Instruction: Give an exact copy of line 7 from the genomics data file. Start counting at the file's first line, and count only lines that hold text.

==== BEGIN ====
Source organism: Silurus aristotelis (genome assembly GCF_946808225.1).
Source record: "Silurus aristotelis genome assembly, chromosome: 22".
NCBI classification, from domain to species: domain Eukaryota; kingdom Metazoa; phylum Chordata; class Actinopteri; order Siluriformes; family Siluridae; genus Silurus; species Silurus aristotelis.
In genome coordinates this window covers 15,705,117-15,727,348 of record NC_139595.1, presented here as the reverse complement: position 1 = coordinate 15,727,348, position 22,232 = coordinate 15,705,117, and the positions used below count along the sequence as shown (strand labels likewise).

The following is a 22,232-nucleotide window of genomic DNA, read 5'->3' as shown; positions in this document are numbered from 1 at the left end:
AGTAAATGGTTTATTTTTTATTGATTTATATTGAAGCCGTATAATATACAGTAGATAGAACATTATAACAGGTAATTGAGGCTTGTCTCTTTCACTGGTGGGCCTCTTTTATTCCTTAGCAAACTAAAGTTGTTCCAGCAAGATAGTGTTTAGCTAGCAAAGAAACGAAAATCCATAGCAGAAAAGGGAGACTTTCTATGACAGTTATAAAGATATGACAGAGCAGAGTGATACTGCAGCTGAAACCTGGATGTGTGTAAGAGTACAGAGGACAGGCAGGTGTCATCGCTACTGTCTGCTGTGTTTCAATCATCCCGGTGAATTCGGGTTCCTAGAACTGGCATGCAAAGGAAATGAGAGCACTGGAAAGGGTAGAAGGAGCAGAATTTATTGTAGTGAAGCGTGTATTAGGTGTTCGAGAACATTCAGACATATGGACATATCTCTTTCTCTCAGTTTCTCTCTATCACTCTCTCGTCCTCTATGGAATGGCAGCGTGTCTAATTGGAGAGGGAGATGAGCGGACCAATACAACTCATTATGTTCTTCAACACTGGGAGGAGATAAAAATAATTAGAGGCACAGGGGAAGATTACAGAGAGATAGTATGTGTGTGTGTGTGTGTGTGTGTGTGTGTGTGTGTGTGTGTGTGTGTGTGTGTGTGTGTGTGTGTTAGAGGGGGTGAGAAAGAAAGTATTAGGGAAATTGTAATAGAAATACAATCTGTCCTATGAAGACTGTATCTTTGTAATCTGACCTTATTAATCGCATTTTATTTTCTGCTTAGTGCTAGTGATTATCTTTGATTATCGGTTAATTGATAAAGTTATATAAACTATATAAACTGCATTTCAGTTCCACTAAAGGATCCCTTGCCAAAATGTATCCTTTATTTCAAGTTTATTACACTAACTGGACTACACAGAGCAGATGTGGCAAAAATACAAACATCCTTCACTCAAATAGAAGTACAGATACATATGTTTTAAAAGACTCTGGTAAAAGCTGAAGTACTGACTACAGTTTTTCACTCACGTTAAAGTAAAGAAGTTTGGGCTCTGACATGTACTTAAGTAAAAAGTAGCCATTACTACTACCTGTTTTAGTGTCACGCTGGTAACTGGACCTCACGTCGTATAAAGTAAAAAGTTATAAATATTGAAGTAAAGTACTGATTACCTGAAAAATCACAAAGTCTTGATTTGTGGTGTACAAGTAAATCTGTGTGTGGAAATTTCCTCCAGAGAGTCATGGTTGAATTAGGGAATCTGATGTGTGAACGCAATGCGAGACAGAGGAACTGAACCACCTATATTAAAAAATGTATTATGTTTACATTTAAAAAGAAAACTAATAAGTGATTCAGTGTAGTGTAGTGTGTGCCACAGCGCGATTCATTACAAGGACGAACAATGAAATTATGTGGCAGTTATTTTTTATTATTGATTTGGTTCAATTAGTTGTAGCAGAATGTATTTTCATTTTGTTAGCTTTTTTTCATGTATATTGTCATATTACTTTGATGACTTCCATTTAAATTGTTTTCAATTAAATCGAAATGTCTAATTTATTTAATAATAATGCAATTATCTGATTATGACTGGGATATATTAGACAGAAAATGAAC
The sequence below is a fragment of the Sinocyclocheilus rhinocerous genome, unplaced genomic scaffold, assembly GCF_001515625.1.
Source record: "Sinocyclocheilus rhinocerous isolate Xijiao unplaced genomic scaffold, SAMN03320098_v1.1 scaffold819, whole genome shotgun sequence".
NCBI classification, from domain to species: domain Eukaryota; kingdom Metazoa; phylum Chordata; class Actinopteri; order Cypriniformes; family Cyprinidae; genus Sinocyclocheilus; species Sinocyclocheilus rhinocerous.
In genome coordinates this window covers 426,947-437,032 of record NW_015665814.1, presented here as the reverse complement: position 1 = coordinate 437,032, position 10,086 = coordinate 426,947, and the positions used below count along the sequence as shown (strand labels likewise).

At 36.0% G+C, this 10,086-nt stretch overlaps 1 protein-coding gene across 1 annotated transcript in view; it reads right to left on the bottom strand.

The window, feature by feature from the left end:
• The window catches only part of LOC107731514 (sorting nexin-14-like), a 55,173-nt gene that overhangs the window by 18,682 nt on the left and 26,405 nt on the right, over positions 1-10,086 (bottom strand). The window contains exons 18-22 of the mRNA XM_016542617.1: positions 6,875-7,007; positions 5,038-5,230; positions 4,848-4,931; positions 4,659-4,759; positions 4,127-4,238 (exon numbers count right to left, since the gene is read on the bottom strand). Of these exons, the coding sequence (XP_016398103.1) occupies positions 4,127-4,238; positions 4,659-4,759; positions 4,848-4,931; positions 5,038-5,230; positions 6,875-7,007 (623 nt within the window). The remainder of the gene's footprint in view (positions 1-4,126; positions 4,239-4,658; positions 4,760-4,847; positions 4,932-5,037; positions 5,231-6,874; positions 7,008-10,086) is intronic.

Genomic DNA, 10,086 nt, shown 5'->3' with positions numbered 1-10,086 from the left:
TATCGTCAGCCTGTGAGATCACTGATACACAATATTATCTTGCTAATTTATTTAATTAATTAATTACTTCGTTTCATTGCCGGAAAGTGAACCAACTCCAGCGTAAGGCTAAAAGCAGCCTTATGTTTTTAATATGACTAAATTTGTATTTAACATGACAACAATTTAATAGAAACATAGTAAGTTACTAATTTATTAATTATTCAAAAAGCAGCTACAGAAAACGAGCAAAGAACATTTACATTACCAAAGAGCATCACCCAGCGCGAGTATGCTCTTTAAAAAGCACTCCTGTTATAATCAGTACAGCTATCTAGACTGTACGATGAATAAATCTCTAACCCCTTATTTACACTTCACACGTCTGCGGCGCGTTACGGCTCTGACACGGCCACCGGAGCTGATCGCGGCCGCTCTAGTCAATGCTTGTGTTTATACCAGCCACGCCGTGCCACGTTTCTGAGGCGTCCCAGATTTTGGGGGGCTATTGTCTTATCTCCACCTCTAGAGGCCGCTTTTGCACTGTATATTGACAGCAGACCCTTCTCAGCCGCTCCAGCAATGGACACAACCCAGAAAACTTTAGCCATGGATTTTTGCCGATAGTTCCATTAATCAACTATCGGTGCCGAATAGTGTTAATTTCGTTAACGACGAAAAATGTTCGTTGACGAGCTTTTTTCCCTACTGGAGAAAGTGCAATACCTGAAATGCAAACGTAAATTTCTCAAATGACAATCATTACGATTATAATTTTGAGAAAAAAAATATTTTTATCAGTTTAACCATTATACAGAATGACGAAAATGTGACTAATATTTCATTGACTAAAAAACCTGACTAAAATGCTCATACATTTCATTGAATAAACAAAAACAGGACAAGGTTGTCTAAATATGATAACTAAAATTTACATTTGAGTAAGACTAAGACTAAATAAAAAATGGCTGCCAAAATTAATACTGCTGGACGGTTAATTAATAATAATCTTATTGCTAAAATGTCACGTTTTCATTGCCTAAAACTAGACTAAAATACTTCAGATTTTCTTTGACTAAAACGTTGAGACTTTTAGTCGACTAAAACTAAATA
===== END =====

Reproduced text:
The sequence below is a fragment of the Sinocyclocheilus rhinocerous genome, unplaced genomic scaffold, assembly GCF_001515625.1.